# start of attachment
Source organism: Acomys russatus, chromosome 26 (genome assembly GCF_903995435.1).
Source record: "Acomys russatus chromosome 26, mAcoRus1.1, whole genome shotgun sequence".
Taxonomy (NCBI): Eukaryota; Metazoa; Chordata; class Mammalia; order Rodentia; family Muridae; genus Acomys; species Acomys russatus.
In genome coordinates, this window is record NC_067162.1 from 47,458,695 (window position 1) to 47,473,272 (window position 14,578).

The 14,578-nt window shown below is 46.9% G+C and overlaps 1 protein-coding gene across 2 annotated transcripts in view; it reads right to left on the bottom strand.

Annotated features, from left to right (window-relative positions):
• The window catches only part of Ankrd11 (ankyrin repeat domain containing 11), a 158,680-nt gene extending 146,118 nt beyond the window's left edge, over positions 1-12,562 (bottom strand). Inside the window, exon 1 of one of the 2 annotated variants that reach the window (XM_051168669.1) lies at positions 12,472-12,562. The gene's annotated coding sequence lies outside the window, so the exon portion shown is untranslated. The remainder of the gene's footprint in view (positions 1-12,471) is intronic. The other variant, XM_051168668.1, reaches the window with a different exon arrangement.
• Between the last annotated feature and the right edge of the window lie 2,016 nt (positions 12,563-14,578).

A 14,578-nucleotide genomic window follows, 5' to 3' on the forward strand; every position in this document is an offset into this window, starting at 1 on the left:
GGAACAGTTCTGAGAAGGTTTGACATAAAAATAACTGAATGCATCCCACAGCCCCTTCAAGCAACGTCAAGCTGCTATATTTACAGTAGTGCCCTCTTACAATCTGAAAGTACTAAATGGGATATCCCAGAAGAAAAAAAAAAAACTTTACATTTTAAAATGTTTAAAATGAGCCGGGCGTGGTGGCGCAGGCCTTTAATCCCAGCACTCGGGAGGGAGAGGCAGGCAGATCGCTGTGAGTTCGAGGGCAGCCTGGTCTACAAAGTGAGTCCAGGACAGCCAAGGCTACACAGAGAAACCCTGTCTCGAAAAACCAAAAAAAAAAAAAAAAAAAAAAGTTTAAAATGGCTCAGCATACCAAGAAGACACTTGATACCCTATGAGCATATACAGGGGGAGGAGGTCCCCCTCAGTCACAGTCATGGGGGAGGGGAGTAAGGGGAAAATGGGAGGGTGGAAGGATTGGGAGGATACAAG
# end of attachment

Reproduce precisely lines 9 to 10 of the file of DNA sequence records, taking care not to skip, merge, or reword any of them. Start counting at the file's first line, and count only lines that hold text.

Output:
A 14,578-nucleotide genomic window follows, 5' to 3' on the forward strand; every position in this document is an offset into this window, starting at 1 on the left:
GGAACAGTTCTGAGAAGGTTTGACATAAAAATAACTGAATGCATCCCACAGCCCCTTCAAGCAACGTCAAGCTGCTATATTTACAGTAGTGCCCTCTTACAATCTGAAAGTACTAAATGGGATATCCCAGAAGAAAAAAAAAAAACTTTACATTTTAAAATGTTTAAAATGAGCCGGGCGTGGTGGCGCAGGCCTTTAATCCCAGCACTCGGGAGGGAGAGGCAGGCAGATCGCTGTGAGTTCGAGGGCAGCCTGGTCTACAAAGTGAGTCCAGGACAGCCAAGGCTACACAGAGAAACCCTGTCTCGAAAAACCAAAAAAAAAAAAAAAAAAAAAAGTTTAAAATGGCTCAGCATACCAAGAAGACACTTGATACCCTATGAGCATATACAGGGGGAGGAGGTCCCCCTCAGTCACAGTCATGGGGGAGGGGAGTAAGGGGAAAATGGGAGGGTGGAAGGATTGGGAGGATACAAG